Grosvenor Chapel

Grosvenor Chapel is an Anglican church in what is now the City of Westminster, in England, built in the 1730s. It inspired many churches in New England. It is situated on South Audley Street in Mayfair.

Grosvenor Chapel
Grosvenor Chapel 2020.jpg
CountryUnited Kingdom
DenominationChurch of England
TraditionAnglo-Catholic / Liberal Catholic
Heritage designationGrade II*
Architect(s)Benjamin Timbrell
Years builtApril 1731
DivisionDeanery of Westminster (St Margaret)
DioceseDiocese of London
ParishSt George's, Hanover Square
Priest in chargeThe Revd Dr Richard Fermer
Priest(s)The Revd Dr Alan Piggot (Assistant Priest)


The foundation stone of the Grosvenor Chapel was laid on 7 April 1730 by Sir Richard Grosvenor, 4th Baronet, owner of the surrounding property, who had leased the site for 99 years at a peppercorn rent to a syndicate of four “undertakers” led by Benjamin Timbrell, a prosperous local builder.

The new building was completed and ready to use by April 1731.

John Wilkes' plaque (and his daughter Mary's, below), in the Chapel's upstairs gallery.

Soon after the original 99-year lease ran out in 1829 the chapel was brought within the parochial system as a Chapel of ease to St George's, Hanover Square.

The chapel has been the spiritual home to a number of famous people including John Wilkes, Lady Mary Wortley Montagu, Garret Wesley, 1st Earl of Mornington, and his wife (parents to the Duke of Wellington), Florence Nightingale, U.S. General Dwight D. Eisenhower and Bishop Charles Gore.

During the Second World War, men and women of the American armed forces were welcomed to the chapel for their Sunday services, as recorded on a tablet outside the west wall, and after the war the congregation regularly included such people as the writer Rose Macaulay and Sir John Betjeman, Poet Laureate from 1972 until his death in 1984.


Grosvenor Chapel viewed from Aldford St, circa 1949

The simple classical form of the building, a plain rectangular box with two tiers of arched windows in the side walls, at the east a shallow projection for the communion table and at the west a portico over the pavement and a short spire containing a clock and bell to call the faithful to worship, is derived from recently completed churches such as James Gibbs’ St Martin in the Fields or John James’ St George's, Hanover Square. With the aid of these examples and the illustrations in numerous pattern books available at the time, a competent builder like Timbrell, who had worked with Gibbs at St Martin's, could himself have easily produced the design for the chapel without needing to commission an architect. The Anglo-Catholic liturgical style of the chapel was expressed in the building by the introduction of fittings and adornments by Ninian Comper in 1912–1913.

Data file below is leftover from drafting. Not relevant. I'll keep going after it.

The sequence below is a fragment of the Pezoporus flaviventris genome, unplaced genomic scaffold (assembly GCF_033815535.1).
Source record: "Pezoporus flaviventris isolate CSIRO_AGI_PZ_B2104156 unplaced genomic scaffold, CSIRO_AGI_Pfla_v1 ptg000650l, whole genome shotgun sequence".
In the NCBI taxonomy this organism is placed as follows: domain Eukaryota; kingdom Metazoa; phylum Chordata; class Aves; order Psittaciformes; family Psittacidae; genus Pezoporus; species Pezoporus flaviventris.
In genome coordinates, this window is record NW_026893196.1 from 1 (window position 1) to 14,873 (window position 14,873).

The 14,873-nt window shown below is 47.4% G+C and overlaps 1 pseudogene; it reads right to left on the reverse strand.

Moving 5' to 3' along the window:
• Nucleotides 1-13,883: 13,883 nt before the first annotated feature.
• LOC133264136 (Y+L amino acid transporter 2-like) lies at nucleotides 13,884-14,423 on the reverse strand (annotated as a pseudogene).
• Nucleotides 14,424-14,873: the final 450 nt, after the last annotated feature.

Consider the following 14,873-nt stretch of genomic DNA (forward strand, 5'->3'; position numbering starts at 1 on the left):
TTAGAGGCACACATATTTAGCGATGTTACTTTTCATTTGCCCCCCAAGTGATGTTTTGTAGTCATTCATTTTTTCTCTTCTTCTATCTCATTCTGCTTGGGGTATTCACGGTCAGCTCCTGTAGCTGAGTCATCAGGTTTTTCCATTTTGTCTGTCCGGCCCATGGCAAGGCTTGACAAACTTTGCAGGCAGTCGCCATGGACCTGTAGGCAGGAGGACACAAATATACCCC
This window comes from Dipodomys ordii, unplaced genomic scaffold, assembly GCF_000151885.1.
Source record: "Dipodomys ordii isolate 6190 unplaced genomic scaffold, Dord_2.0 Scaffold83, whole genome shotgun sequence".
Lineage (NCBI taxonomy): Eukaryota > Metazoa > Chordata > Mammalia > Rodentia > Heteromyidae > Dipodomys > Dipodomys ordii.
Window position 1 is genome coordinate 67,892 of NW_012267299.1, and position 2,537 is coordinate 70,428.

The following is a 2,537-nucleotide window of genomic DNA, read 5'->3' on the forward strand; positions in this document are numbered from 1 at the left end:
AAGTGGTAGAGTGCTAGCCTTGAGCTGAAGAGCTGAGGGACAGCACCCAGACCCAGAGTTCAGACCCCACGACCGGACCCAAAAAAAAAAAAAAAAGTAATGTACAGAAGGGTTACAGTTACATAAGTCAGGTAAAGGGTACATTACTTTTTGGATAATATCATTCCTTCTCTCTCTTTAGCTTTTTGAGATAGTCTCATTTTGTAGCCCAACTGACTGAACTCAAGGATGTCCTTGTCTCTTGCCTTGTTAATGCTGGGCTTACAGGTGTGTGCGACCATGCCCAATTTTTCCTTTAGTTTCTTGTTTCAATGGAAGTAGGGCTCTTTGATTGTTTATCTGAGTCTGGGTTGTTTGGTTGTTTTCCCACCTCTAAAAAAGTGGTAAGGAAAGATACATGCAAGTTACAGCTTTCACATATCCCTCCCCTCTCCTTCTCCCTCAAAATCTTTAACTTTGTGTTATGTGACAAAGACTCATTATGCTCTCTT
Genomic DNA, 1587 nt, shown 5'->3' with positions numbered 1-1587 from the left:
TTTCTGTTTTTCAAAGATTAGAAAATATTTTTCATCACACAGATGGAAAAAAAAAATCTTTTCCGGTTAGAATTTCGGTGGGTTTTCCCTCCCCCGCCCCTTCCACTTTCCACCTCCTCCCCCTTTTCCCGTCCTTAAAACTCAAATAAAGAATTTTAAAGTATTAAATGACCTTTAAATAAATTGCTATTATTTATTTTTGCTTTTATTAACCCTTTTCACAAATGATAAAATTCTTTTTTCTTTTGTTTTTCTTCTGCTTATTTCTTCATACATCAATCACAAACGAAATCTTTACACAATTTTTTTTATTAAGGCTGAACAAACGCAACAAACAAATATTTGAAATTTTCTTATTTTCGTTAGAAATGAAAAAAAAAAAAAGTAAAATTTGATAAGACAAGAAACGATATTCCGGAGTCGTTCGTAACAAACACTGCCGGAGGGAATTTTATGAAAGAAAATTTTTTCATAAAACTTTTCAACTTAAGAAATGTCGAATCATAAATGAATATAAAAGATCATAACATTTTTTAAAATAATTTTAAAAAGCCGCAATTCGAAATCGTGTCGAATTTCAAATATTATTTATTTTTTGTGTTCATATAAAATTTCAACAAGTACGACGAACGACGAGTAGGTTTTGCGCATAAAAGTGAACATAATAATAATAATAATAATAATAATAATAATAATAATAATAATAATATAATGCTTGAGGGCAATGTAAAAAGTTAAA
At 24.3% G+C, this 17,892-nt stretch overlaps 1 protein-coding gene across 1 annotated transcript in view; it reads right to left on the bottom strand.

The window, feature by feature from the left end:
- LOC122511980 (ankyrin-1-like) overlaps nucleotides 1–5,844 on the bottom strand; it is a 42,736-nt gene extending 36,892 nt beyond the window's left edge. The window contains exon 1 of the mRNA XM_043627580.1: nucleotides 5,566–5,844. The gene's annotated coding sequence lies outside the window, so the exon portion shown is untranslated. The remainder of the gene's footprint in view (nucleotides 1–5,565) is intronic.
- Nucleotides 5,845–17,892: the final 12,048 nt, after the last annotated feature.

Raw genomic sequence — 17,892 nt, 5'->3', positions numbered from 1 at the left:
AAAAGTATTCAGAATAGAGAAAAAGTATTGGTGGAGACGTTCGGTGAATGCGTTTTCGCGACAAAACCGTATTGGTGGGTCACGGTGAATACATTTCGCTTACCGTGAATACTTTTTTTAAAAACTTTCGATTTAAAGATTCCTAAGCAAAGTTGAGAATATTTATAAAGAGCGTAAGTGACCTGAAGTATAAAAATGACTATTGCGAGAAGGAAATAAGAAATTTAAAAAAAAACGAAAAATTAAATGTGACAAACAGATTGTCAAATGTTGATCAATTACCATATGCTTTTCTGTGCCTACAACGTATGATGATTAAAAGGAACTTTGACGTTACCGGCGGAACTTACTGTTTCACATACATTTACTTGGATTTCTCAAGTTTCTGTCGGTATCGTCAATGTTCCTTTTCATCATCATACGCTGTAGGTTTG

The organ in Grosvenor Chapel was built by Abraham Jordan and installed in 1732 at the expense of Sir Richard Grosvenor, 4th Baronet. It was altered twice in the 19th century by Bishop, and rebuilt in 1908 by Ingram. In 1930 J. W. Walker & Sons built a new, two-manual organ incorporating much second-hand pipework both from the old instrument and from elsewhere. This instrument was replaced in 1991 by William Drake, Organ Builder of Buckfastleigh, Devon, who built a new organ in a broadly 18th-century English style.

A specification of the organ can be found on the National Pipe Organ Register.[1]

The chapel enjoys a high standard of music with a resident professional group of five singers and an organist. The group is often augmented with other singers and instrumentalists for special occasions including an orchestra for Easter Day. The choir performs a large range of music from Renaissance to the present day.

There are regular free lunchtime concerts on Tuesdays at 1:10 pm.

Notable clergyEdit

Curates-in-Charge [2]

The senior priest at Grosvenor Chapel was previously known as the Curate-in-Charge

  • 1941 to 1943: The Revd Cecil Wood
  • 1968 to 1979: The Revd John Bernard Gaskell
  • 1980 to 1992: The Revd Dr Anthony Wendt "Tony" Marks
  • 1994 to 2008: The Revd Simon Hobbs

Since 2006, the senior priest at Grosvenor Chapel is the Priest-in-Charge.

  • 2008 to 2010: The Revd Mark Oakley
  • 2012 to present: The Revd Dr Richard Fermer[3]


Popular cultureEdit

The wedding at the start of the Richard Curtis film Love Actually takes place in the Grosvenor Chapel.


  1. ^ "NPOR [A00246]". National Pipe Organ Register. British Institute of Organ Studies. Retrieved 8 July 2020.
  2. ^ "Grosvenor Chapel (No Dedication) Chapel of Ease in the Parish of Hanover Square St George with St Mark", Crockford's Clerical Directory. Church House Publishing, accessed 11 November 2015
  3. ^ "The Rev'd Dr. Richard Fermer, Priest-in-Charge". Grosvenor Chapel. Retrieved 11 November 2015.

External linksEdit

Coordinates: 51°30′32″N 0°09′05″W / 51.5090°N 0.1514°W / 51.5090; -0.1514